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actress admiration appeared applause artiste audience beauty Berlin Billington brilliant cantatrice Catalani character charming composer concerts Countess Covent Garden crowded debut delight Don Giovanni donna Dorus Dresden Drury Lane duet engaged England English execution expression exquisite father Faustina favorite friends Garcia gave genius girl Giulia Grisi grace Grassini Grisi heard Italy Jenny Lind King's Theatre Lablache lady Les Huguenots London Madame Camporese Madame Catalani Madame Fodor Madame Malibran Madame Mara Madame Pasta Majesty's Theatre manager manner Maria Mdlle Meyerbeer Milan Miss Paton Mount Edgecumbe Naples never night Norma Nourrit Novello orchestra Otello Paris passion Pasta performed piece Pisaroni prima donna Queen received rehearsal Rome Rossini Rubini sang says scene season Semiramide Senesino Signor sing singer song Sontag Sophie soprano stage Storace style success sweet talent Tamburini taste Theatre Italien tion tones took triumph Venice Viardot Vienna vocal vocalist voice young
Page 39 - Oh, ponder well ! be not severe ! the audience being much affected by the innocent looks of Polly, when she came to those two lines, which exhibit at once a painful and ridiculous image, For on the rope that hangs my dear, Depends poor Polly's life.
Page 464 - mezzo voice' was delightful. In the night -scene where Agatha, seeing her lover coming, breathes out her joy in rapturous song, our young singer, on turning from the window at the back of the stage to the spectators again, was pale for joy; and in that pale joyousness she sang with a burst of outflowing love and life, that called forth, not the mirth, but the tears of the auditors.
Page 467 - ... whole of Copenhagen was in raptures. Jenny Lind was the first singer to whom the Danish students gave a serenade : torches blazed around the hospitable villa where the serenade was given : she expressed her thanks by again singing some Swedish songs, and I then saw her hasten into the darkest corner and weep for emotion.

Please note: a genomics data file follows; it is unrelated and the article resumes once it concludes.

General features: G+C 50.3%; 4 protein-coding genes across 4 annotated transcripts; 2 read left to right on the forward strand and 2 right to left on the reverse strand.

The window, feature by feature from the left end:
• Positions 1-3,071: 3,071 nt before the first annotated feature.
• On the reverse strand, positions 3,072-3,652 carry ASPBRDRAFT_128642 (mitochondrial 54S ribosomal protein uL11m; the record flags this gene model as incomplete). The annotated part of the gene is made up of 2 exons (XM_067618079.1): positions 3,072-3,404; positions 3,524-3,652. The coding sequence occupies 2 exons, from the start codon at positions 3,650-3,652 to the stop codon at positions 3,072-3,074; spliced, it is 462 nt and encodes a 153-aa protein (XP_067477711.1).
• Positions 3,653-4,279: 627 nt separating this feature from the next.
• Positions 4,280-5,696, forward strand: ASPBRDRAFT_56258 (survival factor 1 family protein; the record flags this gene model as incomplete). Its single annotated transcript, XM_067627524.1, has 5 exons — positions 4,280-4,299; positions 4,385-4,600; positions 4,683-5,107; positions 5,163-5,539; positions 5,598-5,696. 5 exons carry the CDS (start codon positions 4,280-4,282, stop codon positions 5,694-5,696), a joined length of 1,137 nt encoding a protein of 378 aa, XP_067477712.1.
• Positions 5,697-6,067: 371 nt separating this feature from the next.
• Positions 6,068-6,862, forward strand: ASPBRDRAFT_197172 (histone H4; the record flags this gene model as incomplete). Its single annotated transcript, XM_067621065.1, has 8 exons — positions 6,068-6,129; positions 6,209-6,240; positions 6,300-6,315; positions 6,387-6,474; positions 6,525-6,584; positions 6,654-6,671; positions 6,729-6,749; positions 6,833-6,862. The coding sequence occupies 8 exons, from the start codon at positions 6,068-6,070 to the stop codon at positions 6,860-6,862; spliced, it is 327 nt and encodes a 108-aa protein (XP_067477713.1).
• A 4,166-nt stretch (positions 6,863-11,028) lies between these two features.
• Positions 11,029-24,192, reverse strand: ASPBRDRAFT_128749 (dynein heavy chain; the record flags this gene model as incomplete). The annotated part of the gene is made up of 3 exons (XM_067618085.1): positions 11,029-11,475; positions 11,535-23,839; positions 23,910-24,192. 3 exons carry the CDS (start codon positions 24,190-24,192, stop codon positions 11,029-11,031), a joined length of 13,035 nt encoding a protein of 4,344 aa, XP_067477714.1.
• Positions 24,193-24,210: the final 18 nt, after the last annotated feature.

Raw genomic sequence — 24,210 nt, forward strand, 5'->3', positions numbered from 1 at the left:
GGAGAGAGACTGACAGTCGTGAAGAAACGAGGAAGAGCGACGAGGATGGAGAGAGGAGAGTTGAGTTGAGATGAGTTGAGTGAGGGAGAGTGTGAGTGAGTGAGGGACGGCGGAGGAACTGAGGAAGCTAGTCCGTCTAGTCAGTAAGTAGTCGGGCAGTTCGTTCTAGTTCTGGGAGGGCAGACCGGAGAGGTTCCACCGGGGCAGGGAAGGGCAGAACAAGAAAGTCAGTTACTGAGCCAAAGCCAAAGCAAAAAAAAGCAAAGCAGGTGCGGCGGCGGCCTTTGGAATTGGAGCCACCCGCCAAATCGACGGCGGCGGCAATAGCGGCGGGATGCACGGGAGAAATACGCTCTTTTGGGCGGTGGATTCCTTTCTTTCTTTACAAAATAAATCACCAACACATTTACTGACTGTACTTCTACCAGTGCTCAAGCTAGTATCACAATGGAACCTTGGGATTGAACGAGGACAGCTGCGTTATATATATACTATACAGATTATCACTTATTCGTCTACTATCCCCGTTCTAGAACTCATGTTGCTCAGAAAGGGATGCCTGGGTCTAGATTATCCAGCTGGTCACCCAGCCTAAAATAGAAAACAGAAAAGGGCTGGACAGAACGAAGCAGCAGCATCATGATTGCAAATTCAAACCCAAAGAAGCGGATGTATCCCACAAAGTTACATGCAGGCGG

Page 20 - But that of a lion is too great a character for one that never trod the stage before but upon two legs. As for the little resistance which I made, I hope it may be excused, when it is considered that the dart was thrown at me by so fair a hand.
Page 23 - The great revolutions of this nature bring to my mind the distresses of the unfortunate Camilla, who has had the ill luck to break before her voice, and to disappear at a time when her beauty was in the height of its bloom. This lady entered so thoroughly into the great characters she acted, that when she had finished her part, she could not think of retrenching her equipage, but would appear in her own lodgings with the same magnificence that she did upon the stage.
Page 39 - The person who acted Polly, till then obscure, became all at once the favourite of the town; her pictures were engraved, and sold in great numbers; her life written, books of letters and verses to her published, and pamphlets made even of her sayings and jests. Furthermore, it drove out of England, for that season, the Italian opera, which had carried all before it for ten years.
Page 467 - Such a performance was given, and returned large proceeds. When she was informed of this, and that by this means a number of poor people would be benefited for several years, her countenance beamed, and the tears filled her eyes. 'It is, however, beautiful,' she said, 'that I can sing so.
Page 110 - Some of the more irascible among the gentlemen threatened to burst open the doors ; ' a measure,' says Dr. Burney, 'which, if adopted, would probably have cost many of the more feeble and helpless their lives, as they must, in falling, have been thrown down and trampled on by the robust and impatient part of the crowd.' However, except that some went in with ' disheveled hair and torn garments,' no real mischief seems to have been done. The spectacle was gorgeous. The King, Queen, and all the royal...
Page 204 - Werter, which had been performed at one of the minor theatres of Paris, and in which the sentimentality of Goethe's tale had been unmercifully ridiculed. The poet did not get over his mortification the whole evening ; and the fair singer's credit at the court of Weimar was sadly impaired by this display of her ignorance of the illustrious Goethe and the Sorrows of Werter.